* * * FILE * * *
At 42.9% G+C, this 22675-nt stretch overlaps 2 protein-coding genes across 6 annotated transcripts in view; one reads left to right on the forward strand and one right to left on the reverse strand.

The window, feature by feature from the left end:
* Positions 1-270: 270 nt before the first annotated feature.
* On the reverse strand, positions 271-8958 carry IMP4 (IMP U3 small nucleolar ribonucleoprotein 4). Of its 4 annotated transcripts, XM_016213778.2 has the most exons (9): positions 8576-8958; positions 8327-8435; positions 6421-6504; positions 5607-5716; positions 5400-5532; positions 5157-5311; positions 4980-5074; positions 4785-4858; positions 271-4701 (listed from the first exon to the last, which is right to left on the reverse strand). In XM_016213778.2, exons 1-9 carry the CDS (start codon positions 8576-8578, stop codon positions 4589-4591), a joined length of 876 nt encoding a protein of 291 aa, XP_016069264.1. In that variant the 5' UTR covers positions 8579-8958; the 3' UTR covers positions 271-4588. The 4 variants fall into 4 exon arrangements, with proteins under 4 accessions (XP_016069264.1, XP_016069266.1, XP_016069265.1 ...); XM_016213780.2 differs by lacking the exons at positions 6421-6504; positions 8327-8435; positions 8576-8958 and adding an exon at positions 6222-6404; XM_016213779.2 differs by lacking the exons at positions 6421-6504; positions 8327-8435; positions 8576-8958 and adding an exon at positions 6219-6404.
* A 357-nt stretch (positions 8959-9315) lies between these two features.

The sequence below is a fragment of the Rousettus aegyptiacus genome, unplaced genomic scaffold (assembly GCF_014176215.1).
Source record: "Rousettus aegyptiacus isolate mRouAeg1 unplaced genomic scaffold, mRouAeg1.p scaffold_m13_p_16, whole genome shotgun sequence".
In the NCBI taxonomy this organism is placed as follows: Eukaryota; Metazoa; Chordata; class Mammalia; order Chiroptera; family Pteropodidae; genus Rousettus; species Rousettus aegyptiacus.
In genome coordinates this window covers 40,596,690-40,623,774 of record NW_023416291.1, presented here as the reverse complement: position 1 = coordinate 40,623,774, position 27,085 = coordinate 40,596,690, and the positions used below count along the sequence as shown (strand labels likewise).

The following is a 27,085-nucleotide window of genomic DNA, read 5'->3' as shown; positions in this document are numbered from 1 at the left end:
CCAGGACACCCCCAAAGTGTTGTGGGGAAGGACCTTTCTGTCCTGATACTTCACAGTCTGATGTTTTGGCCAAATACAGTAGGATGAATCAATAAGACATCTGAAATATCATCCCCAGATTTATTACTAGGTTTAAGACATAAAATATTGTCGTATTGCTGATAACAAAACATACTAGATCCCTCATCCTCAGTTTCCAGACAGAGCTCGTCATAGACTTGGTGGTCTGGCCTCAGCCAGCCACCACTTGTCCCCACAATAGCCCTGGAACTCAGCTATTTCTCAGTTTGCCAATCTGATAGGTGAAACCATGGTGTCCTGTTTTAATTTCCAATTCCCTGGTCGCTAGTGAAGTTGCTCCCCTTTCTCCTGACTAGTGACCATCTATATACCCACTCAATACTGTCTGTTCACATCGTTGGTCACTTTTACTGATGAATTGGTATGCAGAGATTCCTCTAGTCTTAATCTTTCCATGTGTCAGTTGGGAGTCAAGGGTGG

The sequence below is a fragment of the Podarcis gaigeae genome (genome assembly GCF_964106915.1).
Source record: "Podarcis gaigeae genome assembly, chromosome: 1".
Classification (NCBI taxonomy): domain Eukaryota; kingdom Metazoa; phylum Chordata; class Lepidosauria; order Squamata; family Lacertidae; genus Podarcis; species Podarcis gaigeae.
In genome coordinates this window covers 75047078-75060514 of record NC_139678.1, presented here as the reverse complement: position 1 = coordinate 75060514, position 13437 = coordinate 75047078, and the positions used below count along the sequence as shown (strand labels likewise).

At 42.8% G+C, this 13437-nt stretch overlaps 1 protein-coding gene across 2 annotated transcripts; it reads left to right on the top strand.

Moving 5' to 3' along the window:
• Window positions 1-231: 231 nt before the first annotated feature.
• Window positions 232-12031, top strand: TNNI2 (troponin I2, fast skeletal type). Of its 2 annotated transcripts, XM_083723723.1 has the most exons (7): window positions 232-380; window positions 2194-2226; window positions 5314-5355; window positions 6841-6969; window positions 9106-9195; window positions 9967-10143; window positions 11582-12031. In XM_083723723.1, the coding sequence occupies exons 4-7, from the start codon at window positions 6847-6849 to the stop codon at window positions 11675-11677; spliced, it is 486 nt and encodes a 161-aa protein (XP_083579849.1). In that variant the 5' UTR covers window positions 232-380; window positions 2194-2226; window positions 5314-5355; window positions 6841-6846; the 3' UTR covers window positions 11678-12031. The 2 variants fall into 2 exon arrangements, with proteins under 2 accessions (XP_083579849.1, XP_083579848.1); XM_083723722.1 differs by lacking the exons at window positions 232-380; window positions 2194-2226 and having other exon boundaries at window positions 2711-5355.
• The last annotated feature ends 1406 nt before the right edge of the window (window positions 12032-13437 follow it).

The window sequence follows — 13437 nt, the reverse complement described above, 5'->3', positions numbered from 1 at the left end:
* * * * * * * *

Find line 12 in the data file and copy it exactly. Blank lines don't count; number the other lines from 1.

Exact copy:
The sequence below is a fragment of the Podarcis gaigeae genome (genome assembly GCF_964106915.1).